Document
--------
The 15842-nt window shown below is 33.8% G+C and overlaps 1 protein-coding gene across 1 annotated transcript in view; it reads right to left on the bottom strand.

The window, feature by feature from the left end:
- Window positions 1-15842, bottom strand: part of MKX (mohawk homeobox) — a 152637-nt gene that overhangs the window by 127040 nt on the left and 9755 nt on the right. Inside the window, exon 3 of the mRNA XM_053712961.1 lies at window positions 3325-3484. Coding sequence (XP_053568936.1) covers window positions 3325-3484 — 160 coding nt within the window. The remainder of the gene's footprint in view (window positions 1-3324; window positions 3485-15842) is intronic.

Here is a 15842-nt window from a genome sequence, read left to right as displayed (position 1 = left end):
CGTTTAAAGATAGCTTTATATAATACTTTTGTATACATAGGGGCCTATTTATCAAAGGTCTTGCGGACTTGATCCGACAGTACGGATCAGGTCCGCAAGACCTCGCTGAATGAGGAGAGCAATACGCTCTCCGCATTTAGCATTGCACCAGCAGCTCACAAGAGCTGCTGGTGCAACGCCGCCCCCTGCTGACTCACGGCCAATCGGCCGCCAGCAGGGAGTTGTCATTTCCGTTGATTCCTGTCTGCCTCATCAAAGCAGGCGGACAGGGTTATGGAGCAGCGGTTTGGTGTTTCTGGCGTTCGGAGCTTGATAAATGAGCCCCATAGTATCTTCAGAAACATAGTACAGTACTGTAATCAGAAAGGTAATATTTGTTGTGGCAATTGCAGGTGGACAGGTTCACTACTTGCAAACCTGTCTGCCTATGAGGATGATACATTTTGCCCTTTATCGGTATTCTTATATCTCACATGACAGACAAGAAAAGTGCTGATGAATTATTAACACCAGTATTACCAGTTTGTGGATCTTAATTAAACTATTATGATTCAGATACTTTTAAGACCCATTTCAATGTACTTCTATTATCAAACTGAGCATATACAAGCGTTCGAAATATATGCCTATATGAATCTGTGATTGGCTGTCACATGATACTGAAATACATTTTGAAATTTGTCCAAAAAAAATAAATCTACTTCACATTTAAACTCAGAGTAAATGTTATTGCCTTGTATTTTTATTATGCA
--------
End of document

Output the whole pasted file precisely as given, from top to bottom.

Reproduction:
The 15842-nt window shown below is 33.8% G+C and overlaps 1 protein-coding gene across 1 annotated transcript in view; it reads right to left on the bottom strand.

The window, feature by feature from the left end:
- Window positions 1-15842, bottom strand: part of MKX (mohawk homeobox) — a 152637-nt gene that overhangs the window by 127040 nt on the left and 9755 nt on the right. Inside the window, exon 3 of the mRNA XM_053712961.1 lies at window positions 3325-3484. Coding sequence (XP_053568936.1) covers window positions 3325-3484 — 160 coding nt within the window. The remainder of the gene's footprint in view (window positions 1-3324; window positions 3485-15842) is intronic.

Here is a 15842-nt window from a genome sequence, read left to right as displayed (position 1 = left end):
CGTTTAAAGATAGCTTTATATAATACTTTTGTATACATAGGGGCCTATTTATCAAAGGTCTTGCGGACTTGATCCGACAGTACGGATCAGGTCCGCAAGACCTCGCTGAATGAGGAGAGCAATACGCTCTCCGCATTTAGCATTGCACCAGCAGCTCACAAGAGCTGCTGGTGCAACGCCGCCCCCTGCTGACTCACGGCCAATCGGCCGCCAGCAGGGAGTTGTCATTTCCGTTGATTCCTGTCTGCCTCATCAAAGCAGGCGGACAGGGTTATGGAGCAGCGGTTTGGTGTTTCTGGCGTTCGGAGCTTGATAAATGAGCCCCATAGTATCTTCAGAAACATAGTACAGTACTGTAATCAGAAAGGTAATATTTGTTGTGGCAATTGCAGGTGGACAGGTTCACTACTTGCAAACCTGTCTGCCTATGAGGATGATACATTTTGCCCTTTATCGGTATTCTTATATCTCACATGACAGACAAGAAAAGTGCTGATGAATTATTAACACCAGTATTACCAGTTTGTGGATCTTAATTAAACTATTATGATTCAGATACTTTTAAGACCCATTTCAATGTACTTCTATTATCAAACTGAGCATATACAAGCGTTCGAAATATATGCCTATATGAATCTGTGATTGGCTGTCACATGATACTGAAATACATTTTGAAATTTGTCCAAAAAAAATAAATCTACTTCACATTTAAACTCAGAGTAAATGTTATTGCCTTGTATTTTTATTATGCA